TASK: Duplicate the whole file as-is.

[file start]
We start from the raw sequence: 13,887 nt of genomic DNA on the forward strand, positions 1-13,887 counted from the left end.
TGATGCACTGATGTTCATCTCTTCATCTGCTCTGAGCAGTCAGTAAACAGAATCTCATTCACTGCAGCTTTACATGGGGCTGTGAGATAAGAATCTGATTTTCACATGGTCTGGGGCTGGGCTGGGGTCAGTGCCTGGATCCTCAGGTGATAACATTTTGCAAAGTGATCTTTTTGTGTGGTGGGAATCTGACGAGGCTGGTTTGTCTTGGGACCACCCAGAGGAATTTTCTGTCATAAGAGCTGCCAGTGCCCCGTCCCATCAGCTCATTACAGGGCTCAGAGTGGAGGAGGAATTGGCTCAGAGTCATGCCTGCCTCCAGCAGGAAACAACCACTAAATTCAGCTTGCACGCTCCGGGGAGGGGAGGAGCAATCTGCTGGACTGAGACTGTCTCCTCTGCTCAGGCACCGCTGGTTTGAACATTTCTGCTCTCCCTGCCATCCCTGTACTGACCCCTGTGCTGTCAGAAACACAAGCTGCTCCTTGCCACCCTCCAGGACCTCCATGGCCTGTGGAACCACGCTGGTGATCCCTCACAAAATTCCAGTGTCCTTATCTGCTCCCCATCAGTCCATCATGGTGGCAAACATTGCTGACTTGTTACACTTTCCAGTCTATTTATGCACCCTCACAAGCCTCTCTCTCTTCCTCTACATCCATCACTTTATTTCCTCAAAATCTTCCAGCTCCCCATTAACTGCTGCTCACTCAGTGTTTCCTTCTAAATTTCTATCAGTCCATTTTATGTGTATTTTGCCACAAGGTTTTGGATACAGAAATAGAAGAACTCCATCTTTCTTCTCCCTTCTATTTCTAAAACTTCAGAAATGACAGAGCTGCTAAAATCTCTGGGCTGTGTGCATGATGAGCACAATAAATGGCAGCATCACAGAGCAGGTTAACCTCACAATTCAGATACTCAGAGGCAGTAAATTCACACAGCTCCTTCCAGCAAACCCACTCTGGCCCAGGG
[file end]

We start from the raw sequence: 13,887 nt of genomic DNA on the forward strand, positions 1-13,887 counted from the left end.
TGATGCACTGATGTTCATCTCTTCATCTGCTCTGAGCAGTCAGTAAACAGAATCTCATTCACTGCAGCTTTACATGGGGCTGTGAGATAAGAATCTGATTTTCACATGGTCTGGGGCTGGGCTGGGGTCAGTGCCTGGATCCTCAGGTGATAACATTTTGCAAAGTGATCTTTTTGTGTGGTGGGAATCTGACGAGGCTGGTTTGTCTTGGGACCACCCAGAGGAATTTTCTGTCATAAGAGCTGCCAGTGCCCCGTCCCATCAGCTCATTACAGGGCTCAGAGTGGAGGAGGAATTGGCTCAGAGTCATGCCTGCCTCCAGCAGGAAACAACCACTAAATTCAGCTTGCACGCTCCGGGGAGGGGAGGAGCAATCTGCTGGACTGAGACTGTCTCCTCTGCTCAGGCACCGCTGGTTTGAACATTTCTGCTCTCCCTGCCATCCCTGTACTGACCCCTGTGCTGTCAGAAACACAAGCTGCTCCTTGCCACCCTCCAGGACCTCCATGGCCTGTGGAACCACGCTGGTGATCCCTCACAAAATTCCAGTGTCCTTATCTGCTCCCCATCAGTCCATCATGGTGGCAAACATTGCTGACTTGTTACACTTTCCAGTCTATTTATGCACCCTCACAAGCCTCTCTCTCTTCCTCTACATCCATCACTTTATTTCCTCAAAATCTTCCAGCTCCCCATTAACTGCTGCTCACTCAGTGTTTCCTTCTAAATTTCTATCAGTCCATTTTATGTGTATTTTGCCACAAGGTTTTGGATACAGAAATAGAAGAACTCCATCTTTCTTCTCCCTTCTATTTCTAAAACTTCAGAAATGACAGAGCTGCTAAAATCTCTGGGCTGTGTGCATGATGAGCACAATAAATGGCAGCATCACAGAGCAGGTTAACCTCACAATTCAGATACTCAGAGGCAGTAAATTCACACAGCTCCTTCCAGCAAACCCACTCTGGCCCAGGG